The first component we will observe is the actual ability to race.
Horse's with low numbers indicate they are at the top of the handicap, meaning although they carry more weight than the higher numbers, it is down to the fact they are 'better' or 'classier' horses.
However, having to carry big weight has proved a huge disadvantage in the past over this mouthwatering test of stamina and longevity.
Since 1978, 124 horses have tried to win with more than 11st 5lb on their back with just two winners – Many Clouds (11st 9lb) in 2015 & Neptune Collonges (11st 6lb) in 2012. 22 of the last 28 winners had carried 10st 12lb or less.
This year's big favourite Tiger Roll - who won with 10st 13lb last year, carries 11st 7lb this time around after Nigel Twiston-Davies withdrew Bristol De Mai, leaving Anibale Fly to top the field at 11st 10lb.
Regardless on the weight you carry, stamina is an absolute must when building up a national CV.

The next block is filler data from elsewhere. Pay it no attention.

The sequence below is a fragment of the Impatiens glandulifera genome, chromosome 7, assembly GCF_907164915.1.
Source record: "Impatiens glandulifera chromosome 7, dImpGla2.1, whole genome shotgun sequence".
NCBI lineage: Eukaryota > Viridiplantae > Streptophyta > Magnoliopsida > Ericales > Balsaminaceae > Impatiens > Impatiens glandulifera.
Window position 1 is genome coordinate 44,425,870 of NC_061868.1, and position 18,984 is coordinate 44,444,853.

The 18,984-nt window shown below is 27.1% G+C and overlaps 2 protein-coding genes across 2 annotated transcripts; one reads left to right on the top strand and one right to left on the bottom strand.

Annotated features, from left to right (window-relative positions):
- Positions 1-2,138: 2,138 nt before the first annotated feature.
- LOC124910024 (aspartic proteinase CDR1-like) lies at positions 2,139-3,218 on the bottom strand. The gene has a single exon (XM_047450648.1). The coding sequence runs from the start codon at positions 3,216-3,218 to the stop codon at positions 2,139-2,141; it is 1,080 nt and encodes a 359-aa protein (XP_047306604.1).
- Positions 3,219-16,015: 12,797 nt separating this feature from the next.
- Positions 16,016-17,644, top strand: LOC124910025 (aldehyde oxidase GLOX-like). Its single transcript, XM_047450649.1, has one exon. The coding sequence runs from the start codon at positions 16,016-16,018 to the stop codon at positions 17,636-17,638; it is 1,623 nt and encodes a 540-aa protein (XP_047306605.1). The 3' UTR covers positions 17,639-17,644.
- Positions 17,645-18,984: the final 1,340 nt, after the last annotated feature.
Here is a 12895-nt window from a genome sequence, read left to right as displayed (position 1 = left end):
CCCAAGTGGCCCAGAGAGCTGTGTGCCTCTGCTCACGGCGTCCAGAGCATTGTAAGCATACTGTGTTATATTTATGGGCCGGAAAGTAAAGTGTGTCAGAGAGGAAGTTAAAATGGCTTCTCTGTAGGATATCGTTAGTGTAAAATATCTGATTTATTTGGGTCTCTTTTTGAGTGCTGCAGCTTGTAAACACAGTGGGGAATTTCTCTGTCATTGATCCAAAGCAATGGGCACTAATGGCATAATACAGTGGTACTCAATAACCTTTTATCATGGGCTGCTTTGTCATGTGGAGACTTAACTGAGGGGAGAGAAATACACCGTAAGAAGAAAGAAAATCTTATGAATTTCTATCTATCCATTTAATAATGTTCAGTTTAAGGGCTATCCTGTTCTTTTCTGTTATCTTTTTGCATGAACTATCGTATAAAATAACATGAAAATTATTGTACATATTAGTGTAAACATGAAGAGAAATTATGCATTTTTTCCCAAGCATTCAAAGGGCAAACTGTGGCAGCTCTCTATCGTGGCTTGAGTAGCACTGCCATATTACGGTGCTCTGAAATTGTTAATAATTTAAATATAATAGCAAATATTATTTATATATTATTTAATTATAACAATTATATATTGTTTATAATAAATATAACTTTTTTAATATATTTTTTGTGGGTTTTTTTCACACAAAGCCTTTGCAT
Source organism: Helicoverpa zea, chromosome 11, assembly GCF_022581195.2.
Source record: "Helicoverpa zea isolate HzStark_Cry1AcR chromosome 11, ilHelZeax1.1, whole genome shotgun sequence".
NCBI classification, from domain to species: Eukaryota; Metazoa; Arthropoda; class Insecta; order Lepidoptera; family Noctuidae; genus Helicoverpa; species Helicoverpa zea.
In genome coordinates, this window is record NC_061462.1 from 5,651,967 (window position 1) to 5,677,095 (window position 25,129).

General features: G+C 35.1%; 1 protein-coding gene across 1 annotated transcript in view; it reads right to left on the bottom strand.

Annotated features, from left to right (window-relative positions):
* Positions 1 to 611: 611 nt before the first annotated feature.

There are few races a season that can prepare the runners for this nail-biting four-and-a-quarter-mile steeplechase, and even individuals who do find a similar prep; you do not know how much it takes out of them.
The four-miler at Cheltenham usually bodes well, as does the Glenfarcas Cross Country Chase, along with the Peter Marsh at Haydock and the Classic Chase at Warwick.
Many do arrive off the back of a rehearsal over three miles indicating they want further. You have to go back to 1970 to find the last winner of the Grand National who had not previously won over three miles.
This race is a unique trip and plenty of the runners will fail to stay the distance, so finding a horse who will be strong towards the finish is absolutely crucial.
Eight of the last ten winners of the race had previously run over a trip of 3m3½f or further, with the only two exceptions being Many Clouds (2015) and Ballabriggs (2011), both of whom were owned by Trevor Hemmings, who has Lake View Lad and Vintage Clouds this time around.